If you’re concerned about spiking COVID cases, restocking your supply of face masks might be a top priority. For the best protection, the Centers for Disease Control and Prevention say you should look for respirators like N95s.

According to the CDC, when worn consistently, well-fitting respirators approved by the National Institute for Occupational Safety and Health — including N95s — “provide the highest level of protection from particles, including the virus that causes COVID-19.” The CDC sorts everything by efficacy, prioritizing respirators above masks and emphasizing the importance of a proper fit:

  • Highest level of protection: Well-fitting respirators approved by NIOSH, including N95s
  • Less protection than NIOSH-approved respirators: Well-fitting disposable surgical masks and KN95 masks
  • Less protection than non-NIOSH respirators and surgical masks: Layered, finely woven products
  • Least protection (but still better than not wearing a mask at all): Loosely woven cloth products

Overall, the CDC says Americans should “wear the most protective mask you can that fits well and that you will wear consistently.” But medical experts encourage the public to make respirators their first choice for face coverings. (Most people use “mask” and “respirator” interchangeably, but when the CDC and medical professionals say “respirator,” they specifically mean fitted face coverings with certified filtration, like N95s, KN95s and KF94s).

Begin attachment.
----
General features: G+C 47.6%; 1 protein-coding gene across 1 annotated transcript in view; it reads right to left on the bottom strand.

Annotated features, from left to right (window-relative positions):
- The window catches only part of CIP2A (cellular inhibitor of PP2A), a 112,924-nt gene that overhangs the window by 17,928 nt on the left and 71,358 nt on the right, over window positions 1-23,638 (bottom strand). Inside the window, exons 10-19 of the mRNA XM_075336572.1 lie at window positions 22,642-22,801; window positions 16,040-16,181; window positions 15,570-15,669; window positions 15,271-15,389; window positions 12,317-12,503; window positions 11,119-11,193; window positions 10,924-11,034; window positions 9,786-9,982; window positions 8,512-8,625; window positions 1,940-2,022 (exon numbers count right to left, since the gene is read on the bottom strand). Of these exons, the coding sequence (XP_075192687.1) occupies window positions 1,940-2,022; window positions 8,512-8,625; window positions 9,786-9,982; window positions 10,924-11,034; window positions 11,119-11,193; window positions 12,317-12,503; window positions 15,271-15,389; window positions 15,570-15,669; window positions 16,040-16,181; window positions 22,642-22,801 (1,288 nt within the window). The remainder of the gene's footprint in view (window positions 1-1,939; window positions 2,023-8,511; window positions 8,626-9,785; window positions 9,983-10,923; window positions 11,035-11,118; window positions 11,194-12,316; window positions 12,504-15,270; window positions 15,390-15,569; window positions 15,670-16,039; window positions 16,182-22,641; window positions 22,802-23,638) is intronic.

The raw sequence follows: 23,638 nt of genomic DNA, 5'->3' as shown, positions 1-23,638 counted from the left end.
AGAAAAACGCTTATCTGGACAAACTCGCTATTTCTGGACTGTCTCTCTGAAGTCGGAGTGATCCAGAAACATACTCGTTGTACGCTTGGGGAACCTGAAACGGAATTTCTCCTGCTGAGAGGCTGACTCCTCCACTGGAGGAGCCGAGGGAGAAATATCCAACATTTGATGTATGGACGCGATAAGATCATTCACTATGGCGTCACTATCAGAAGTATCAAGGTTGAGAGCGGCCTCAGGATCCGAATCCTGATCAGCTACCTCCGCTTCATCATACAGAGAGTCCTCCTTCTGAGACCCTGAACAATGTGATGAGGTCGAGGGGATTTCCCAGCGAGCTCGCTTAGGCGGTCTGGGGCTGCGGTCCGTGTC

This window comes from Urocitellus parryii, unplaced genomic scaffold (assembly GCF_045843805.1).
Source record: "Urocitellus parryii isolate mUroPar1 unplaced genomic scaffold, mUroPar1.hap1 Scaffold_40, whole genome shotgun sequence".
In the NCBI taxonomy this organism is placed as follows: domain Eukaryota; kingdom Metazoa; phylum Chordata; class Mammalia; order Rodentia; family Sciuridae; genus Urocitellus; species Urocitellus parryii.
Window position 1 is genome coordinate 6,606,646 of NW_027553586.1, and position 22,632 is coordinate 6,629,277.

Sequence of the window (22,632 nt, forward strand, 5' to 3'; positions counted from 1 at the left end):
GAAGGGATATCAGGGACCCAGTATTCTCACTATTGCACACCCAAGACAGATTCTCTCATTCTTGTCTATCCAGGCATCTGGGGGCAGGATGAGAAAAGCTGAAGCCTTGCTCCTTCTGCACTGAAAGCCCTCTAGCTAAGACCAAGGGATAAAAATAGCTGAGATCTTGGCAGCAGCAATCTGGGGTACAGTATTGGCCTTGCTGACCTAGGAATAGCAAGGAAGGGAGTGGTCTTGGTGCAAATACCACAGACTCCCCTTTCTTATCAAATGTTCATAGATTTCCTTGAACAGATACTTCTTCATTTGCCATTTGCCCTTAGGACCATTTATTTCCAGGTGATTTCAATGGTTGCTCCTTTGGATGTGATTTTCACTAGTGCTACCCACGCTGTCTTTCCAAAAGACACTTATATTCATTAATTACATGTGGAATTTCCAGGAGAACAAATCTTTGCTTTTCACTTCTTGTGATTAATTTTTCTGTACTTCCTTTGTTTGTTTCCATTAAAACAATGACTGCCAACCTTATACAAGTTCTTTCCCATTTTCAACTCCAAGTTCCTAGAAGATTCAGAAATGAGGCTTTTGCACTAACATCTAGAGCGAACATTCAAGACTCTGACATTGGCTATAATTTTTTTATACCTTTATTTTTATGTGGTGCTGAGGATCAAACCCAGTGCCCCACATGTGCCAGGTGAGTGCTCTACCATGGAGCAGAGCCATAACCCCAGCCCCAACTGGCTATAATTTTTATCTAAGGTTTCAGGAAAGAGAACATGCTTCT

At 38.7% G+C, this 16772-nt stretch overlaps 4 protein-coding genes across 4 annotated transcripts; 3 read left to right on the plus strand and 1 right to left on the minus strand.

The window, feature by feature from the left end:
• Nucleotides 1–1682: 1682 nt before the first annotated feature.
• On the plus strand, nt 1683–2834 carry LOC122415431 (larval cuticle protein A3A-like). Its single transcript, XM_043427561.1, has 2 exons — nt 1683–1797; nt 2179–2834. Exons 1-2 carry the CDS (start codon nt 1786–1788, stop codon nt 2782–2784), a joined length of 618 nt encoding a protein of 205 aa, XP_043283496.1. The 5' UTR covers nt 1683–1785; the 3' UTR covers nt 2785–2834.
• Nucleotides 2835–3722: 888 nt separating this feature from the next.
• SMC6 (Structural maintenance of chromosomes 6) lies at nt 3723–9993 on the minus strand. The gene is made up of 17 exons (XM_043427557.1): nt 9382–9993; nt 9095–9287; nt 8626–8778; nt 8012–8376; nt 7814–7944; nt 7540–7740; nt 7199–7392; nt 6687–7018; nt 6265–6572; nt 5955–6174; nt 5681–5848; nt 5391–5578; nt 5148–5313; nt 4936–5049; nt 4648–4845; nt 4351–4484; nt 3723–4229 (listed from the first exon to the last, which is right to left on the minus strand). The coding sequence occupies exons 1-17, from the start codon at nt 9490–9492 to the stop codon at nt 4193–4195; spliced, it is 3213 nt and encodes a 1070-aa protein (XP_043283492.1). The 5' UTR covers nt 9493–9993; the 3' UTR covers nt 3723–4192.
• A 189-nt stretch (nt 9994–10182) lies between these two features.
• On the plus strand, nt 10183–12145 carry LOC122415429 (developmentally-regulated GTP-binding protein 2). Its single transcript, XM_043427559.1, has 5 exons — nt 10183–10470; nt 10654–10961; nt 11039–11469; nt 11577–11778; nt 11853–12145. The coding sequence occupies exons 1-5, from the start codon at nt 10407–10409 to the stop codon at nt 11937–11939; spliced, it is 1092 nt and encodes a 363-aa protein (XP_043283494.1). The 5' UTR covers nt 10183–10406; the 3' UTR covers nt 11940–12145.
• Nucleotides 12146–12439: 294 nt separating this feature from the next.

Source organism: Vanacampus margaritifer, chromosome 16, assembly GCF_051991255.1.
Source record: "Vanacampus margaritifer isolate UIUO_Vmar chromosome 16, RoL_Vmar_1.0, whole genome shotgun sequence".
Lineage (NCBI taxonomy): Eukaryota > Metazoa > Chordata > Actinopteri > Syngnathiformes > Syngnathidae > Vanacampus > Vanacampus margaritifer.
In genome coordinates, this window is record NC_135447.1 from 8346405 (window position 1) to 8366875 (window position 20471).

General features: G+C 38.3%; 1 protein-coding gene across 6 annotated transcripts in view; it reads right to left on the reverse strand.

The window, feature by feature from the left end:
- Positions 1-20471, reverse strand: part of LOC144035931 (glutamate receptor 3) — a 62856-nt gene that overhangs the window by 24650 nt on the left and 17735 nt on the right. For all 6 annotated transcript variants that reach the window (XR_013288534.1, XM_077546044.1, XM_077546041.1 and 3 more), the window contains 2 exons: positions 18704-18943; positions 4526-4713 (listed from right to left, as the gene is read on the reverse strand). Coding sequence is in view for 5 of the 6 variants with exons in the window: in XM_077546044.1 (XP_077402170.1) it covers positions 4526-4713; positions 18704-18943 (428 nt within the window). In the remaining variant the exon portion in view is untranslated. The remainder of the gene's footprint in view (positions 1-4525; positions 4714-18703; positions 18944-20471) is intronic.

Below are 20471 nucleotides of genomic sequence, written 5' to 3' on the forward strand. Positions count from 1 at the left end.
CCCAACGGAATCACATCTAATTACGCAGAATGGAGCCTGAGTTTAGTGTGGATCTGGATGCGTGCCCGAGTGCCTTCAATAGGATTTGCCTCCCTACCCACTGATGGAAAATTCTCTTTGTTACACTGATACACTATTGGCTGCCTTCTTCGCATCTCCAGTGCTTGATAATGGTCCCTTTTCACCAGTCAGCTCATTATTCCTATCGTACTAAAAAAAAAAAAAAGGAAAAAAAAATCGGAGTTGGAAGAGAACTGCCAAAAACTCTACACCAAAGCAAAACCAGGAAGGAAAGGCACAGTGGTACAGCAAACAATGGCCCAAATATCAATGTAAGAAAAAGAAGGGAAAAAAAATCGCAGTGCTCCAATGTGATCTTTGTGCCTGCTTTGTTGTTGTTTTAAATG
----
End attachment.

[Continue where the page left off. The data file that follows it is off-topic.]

To learn more about N95s, we consulted medical experts about who should use them, when to wear them and how to source and shop for them. We also compiled highly rated N95s that are approved for use by NIOSH and available online.

SKIP AHEAD How to shop for N95 masks | How to wear N95 masks | Can you reuse N95 masks? | Should kids wear N95s?

Our top picks

How we picked the best N95 masks

While shopping for N95 masks, experts recommend keeping the following in mind:

  • NIOSH approval: Experts tell us you should only purchase N95s listed on NIOSH’s list of approved models — they’ve undergone specific testing to meet NIOSH’s performance and quality requirements, which includes making sure they filter out at least 95% of very small particles (0.3 microns in size).
  • Appropriate markings: Specific markings on an N95 mask indicate that it’s NIOSH-approved. These markings include identifying information verified using NIOSH’s Certified Equipment List, filter designations, model numbers and more.
  • Features: N95 masks should have two straps that go around your head and an adjustable wire nose bridge. These features help ensure that the mask fits tightly against your face, experts tell us.

The best N95 masks to purchase

There are dozens of N95s on NIOSH’s list of approved models, but some of them are surgical N95s, which the CDC says should be reserved for medical workers. After filtering those out, we chose the models below, each of which are available to shop online and meet NIOSH requirements, as well as expert-recommended criteria. Some N95s come packaged together, while others are individually wrapped, which we indicate below.

3M Aura N95 Respirator